• $723 million for Indian Housing Block Grant, $76 million above FY21 enacted level (11% increase).
  • $3.5 billion for Homeless Assistance Grants, $500 million above FY21 enacted level (16.67% increase).
  • $72.5 million for Fair Housing and Equal Opportunity, $12.5 million above FY21 enacted level (17.24% increase).

In all, these proposed funding levels would bring critical resources and increase significantly the capacity of federal, state, and local jurisdictions to provide affordable housing and community revitalization to communities in need. Many of these programs bring in essential capital from additional public and private sources, and all of them provide a crucial buffer against homelessness and extreme economic hardships for millions of low- and middle-income Americans.

Funding for the Department of the Treasury (Treasury)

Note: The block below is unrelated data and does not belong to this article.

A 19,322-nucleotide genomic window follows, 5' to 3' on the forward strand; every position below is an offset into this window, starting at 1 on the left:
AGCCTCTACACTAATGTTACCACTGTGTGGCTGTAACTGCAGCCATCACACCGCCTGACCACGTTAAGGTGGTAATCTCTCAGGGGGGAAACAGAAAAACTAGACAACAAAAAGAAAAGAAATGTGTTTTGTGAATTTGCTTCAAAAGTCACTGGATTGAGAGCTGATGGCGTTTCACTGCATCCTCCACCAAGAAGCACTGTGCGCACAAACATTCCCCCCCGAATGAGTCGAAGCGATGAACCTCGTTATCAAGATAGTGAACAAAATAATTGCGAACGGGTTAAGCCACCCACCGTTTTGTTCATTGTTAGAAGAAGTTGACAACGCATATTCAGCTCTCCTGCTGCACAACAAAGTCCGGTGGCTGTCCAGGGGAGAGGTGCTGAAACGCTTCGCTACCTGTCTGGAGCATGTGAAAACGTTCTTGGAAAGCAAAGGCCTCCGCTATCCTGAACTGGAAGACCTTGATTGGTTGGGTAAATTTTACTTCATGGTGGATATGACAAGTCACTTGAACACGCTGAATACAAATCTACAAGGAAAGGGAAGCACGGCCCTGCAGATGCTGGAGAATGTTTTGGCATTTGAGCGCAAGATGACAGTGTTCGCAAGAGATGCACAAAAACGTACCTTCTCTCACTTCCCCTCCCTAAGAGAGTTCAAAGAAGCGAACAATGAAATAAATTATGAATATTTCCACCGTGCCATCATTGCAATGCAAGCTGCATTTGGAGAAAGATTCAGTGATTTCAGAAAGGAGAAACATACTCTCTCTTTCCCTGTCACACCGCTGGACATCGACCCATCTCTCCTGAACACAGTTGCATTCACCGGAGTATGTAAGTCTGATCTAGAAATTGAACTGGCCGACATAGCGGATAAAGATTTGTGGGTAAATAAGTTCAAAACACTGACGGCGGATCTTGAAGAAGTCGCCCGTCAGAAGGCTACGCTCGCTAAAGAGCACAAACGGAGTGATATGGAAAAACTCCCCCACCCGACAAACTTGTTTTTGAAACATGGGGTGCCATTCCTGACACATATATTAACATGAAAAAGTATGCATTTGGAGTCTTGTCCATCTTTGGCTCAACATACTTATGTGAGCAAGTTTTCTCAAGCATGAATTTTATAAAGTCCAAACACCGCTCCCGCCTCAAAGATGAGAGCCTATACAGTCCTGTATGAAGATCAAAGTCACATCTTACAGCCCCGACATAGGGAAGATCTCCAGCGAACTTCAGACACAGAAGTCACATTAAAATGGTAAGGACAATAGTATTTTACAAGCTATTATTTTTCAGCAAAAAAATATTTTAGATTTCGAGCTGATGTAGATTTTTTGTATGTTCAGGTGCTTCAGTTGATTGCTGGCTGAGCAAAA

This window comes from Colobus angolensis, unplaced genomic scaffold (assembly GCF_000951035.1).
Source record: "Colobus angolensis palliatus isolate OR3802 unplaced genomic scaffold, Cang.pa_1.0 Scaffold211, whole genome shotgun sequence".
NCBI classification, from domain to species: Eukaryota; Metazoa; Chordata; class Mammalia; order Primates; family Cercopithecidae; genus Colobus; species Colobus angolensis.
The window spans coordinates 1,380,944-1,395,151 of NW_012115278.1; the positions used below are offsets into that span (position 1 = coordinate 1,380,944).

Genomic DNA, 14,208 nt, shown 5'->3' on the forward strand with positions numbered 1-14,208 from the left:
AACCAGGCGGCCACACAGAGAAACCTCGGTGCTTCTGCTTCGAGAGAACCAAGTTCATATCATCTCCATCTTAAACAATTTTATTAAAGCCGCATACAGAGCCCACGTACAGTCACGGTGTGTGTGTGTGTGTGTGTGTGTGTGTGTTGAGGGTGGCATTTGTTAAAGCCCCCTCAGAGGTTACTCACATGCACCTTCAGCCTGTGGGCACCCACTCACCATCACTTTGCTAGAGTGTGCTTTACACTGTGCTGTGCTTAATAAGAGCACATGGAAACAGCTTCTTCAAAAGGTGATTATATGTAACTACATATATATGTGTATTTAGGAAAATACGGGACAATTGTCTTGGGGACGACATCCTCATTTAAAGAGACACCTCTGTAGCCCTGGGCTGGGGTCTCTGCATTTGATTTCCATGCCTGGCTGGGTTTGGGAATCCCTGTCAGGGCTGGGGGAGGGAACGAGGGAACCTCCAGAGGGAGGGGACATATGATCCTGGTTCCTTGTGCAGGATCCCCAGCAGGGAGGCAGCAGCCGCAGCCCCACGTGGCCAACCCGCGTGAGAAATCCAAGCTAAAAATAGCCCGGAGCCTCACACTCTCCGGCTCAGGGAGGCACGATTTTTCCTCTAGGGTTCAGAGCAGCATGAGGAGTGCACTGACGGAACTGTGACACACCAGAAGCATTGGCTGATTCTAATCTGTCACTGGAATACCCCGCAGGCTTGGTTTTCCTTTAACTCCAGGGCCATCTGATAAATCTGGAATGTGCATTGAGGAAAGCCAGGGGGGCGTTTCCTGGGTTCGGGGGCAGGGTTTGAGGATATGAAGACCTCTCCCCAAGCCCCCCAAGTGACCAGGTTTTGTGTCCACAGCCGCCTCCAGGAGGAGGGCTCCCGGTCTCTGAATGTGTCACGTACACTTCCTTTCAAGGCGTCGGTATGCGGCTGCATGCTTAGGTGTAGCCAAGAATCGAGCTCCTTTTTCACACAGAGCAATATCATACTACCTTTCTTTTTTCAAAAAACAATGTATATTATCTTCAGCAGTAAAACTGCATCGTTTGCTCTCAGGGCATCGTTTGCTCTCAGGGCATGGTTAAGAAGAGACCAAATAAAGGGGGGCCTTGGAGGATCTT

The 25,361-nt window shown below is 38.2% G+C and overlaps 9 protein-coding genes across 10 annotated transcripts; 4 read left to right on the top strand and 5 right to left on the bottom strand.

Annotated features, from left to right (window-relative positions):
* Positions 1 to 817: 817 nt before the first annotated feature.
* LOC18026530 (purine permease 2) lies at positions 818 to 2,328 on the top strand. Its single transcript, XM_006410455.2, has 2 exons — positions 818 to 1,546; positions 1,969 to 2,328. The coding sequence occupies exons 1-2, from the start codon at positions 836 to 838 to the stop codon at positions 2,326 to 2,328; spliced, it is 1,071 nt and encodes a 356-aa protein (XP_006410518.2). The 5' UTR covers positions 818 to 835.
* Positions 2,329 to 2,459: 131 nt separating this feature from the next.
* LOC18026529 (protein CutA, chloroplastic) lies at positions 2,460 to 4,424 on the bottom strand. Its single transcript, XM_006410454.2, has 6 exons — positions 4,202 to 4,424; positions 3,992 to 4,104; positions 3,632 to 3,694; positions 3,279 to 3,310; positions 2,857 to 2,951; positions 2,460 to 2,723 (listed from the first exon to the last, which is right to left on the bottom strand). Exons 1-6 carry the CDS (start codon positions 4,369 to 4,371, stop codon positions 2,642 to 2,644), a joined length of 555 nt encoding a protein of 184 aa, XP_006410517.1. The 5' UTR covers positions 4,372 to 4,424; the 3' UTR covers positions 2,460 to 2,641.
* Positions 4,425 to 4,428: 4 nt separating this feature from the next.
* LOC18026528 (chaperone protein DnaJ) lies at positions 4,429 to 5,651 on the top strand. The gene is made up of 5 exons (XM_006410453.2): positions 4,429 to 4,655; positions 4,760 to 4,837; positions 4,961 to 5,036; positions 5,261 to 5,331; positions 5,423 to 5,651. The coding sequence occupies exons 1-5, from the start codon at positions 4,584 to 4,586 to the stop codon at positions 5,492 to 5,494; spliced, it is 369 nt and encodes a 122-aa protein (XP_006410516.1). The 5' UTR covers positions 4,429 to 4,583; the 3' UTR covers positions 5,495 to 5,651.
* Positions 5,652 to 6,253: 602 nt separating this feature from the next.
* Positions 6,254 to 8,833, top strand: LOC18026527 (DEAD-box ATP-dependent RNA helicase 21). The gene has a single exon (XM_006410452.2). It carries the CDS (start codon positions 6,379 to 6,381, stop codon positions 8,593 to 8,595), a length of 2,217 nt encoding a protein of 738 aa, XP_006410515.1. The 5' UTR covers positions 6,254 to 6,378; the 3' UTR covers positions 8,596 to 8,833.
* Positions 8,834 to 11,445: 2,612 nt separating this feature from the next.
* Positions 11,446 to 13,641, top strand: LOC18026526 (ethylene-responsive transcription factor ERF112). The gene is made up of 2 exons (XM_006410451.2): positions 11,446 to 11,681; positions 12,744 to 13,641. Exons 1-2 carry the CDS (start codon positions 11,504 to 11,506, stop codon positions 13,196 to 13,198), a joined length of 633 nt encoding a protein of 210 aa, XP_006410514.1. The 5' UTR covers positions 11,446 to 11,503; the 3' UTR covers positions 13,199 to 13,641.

The President’s budget request includes $14.9 billion for the Treasury, representing a $1.4 billion - or roughly 10 percent - increase for the FY21 enacted level. The proposal seeks to expand the role of Community Development Financial Institutions (CDFIs), by providing $330 million for the CDFI Fund, a $60 million or roughly 22 percent increase over the current funding level for the program.  

This comes after a groundbreaking year for CDFI’s nationally, one in which they received significant funding through various recovery packages, including $3 billion from the Consolidated Appropriations Act of 2021. The White House stated in their budget request that the CDFI Fund is currently working on awarding $1.25 billion of this funding through their newly established CDFI Rapid Response Program. The budget also reported that the CDFI Fund will also begin the process of making $1.75 billion in funds available to support lending in minority communities and minority lending institutions through its Minority Lending program in 2022. 

Funding for the Department of Agriculture (USDA)

The President’s 2022 discretionary request includes $27.8 billion for USDA, a $3.8 billion or 16-percent increase from the 2021 enacted level. 

Some highlights for rural housing service programs include: 

  • $1.5 billion for Section 502 Single Family Housing Guaranteed Loan Program, $500 million above FY21 enacted level (50% increase).
  • $40 million for Section 515 Rural Rental Housing Program, level-funded relative to FY21.